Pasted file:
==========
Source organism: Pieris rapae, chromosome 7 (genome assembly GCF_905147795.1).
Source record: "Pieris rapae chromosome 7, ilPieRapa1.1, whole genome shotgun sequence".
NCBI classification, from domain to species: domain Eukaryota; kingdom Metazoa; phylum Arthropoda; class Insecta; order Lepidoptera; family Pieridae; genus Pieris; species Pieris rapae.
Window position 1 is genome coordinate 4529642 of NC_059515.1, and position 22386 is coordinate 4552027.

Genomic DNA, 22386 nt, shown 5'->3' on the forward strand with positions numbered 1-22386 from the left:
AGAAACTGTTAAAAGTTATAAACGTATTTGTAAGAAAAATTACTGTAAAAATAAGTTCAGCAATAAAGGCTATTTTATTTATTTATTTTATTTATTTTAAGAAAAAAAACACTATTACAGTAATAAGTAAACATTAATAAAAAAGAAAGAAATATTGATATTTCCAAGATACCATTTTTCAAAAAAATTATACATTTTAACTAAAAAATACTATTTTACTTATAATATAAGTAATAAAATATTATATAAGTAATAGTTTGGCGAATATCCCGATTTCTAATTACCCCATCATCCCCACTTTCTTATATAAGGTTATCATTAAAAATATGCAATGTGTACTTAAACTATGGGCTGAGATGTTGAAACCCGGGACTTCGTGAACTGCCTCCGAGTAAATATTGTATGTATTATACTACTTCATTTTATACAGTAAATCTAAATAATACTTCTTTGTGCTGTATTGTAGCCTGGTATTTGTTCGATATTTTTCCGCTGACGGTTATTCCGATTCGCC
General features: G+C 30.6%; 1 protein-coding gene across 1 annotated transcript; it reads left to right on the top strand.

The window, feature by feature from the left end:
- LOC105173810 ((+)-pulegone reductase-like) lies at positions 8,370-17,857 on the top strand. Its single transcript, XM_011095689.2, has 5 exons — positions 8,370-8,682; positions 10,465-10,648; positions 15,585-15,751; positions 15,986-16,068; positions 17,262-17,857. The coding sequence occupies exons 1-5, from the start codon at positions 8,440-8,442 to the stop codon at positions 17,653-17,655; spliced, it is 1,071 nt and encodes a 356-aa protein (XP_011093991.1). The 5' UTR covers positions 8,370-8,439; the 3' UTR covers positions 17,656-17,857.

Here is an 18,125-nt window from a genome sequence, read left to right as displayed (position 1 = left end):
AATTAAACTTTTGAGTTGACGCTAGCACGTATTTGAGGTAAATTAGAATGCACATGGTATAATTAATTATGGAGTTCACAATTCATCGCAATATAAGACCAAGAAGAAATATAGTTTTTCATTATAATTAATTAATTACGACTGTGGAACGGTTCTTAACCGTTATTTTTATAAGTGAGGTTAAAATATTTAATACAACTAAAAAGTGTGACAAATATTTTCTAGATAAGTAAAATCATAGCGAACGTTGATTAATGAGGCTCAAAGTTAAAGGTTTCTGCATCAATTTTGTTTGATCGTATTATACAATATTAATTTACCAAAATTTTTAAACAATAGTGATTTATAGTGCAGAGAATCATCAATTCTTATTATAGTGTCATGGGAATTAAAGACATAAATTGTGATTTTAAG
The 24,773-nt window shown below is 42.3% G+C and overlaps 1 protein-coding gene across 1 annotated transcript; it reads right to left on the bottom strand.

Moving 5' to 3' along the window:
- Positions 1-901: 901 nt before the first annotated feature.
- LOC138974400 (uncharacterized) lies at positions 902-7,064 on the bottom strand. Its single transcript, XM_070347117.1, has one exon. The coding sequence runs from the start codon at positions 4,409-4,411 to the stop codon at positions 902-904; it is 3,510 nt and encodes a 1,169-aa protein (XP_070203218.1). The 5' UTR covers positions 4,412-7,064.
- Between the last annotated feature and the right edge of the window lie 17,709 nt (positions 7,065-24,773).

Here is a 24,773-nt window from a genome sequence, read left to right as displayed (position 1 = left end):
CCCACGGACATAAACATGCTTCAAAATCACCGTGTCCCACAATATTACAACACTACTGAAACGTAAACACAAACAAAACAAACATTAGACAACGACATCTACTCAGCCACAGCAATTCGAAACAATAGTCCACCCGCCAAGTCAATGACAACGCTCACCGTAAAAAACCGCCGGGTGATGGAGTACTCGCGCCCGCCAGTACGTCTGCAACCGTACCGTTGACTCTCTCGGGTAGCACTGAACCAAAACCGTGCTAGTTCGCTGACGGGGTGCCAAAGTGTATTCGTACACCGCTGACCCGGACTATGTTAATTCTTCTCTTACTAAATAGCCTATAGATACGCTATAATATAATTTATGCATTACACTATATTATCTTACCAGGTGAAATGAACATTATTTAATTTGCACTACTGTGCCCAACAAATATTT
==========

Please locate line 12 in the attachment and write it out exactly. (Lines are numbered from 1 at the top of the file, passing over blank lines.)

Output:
The 24,773-nt window shown below is 42.3% G+C and overlaps 1 protein-coding gene across 1 annotated transcript; it reads right to left on the bottom strand.